The drumming is absolutely standard, with no particular exceptions. It's just..there. I have no beef with it though, it fits the style.

Standard. That's the main problem of this album. Sure, it was released in 1993, where albums in that style were scarce, but classic albums are supposed to stand the test of time, and this one surely doesn't.

I can see where all the praise comes from, but "Icon" just doesn't quite do it for me.

Highlights: "Embers Fire", "Joys of the Emptiness"

Amazing band. Icon = even better!!! - 96%

WitheringToSerenity, May 25th, 2004

This is the album where Paradise Lost put it all together. Fully transformed from there death/doom style and adapted more of a doom meets hits heavy metal formula with hints of gothic influence here and there. The vocals from Nick Holmes are in my opinion easily the best he has ever done. Vaguely reminiscent of James Hetfield, but in a darker tone and not nearly as aggressive. Gregor Mckintosh's lead guitar are also amazing on this album. Not only the best on this album, but one of the most impressive performances I have had the pleasure of hearing on guitar. As stated before, this is the type of showing that could easily influence tons of guitarists for years to come. The rhythm section is stable although not outstanding as always for Paradise Lost. They might have benefitted from a full time drummer/bassist because the fills seem a little empty at times but that isn't what makes this album so damn amazing.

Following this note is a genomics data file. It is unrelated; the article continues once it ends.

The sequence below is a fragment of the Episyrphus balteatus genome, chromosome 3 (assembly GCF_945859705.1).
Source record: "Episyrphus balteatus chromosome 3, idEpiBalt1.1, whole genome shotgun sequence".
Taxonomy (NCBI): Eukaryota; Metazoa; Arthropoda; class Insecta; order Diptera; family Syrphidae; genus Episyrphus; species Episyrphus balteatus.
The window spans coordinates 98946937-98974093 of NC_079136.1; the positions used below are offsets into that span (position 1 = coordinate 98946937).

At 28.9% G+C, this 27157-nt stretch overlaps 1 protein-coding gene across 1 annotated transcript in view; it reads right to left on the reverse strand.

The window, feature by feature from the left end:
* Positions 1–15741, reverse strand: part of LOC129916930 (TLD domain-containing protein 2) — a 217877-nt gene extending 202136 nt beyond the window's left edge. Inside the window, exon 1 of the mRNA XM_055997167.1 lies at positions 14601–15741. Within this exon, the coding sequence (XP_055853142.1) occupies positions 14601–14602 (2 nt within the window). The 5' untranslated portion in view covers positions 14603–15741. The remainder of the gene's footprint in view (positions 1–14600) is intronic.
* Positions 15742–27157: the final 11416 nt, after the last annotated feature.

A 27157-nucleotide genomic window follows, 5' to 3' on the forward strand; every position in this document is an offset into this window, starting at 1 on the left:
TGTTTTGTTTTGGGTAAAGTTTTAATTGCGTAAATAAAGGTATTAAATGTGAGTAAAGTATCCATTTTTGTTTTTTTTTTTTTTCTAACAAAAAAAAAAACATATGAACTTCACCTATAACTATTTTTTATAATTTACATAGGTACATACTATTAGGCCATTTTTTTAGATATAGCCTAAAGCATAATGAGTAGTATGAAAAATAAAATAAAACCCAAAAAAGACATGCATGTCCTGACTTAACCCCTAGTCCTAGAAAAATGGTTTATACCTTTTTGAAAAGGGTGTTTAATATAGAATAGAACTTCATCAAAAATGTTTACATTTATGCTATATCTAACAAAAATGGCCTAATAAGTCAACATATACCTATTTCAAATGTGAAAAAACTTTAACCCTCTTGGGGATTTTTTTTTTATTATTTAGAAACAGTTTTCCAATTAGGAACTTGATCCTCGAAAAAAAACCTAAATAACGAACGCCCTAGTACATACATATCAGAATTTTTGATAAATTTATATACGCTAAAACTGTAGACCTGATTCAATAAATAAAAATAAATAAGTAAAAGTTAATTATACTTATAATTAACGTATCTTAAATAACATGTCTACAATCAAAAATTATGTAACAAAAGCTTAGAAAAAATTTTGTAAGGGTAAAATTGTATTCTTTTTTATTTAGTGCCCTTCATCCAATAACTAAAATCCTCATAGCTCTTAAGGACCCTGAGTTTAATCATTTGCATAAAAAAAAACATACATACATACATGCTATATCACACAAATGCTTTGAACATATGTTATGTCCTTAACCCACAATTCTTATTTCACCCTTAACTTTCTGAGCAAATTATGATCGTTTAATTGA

One of the things so easily noticable other than the underrated lead guitars would be the consistency and variety of tracks on Icon. Every track is excellent and with tracks like True Belief, Colossal Rains, Christendom and more you shouldn't think this album is that repetitive. What also remains the same is that Paradise Lost continues with an onslaught of kickass metal. I could go on how each track has a slow/mid tempo of tight metal riffs, memorable leads and well done vocals but the album speaks for itself. In my opinion this is not only a landmark album for Paradise Lost but metal in general. I would recommend anyone into any form of heavy metal music to check this album out if anything from Paradise Lost.

Favorite tracks: Embers Fire, Joys of The Emptiness, Colossal Rains, True Belief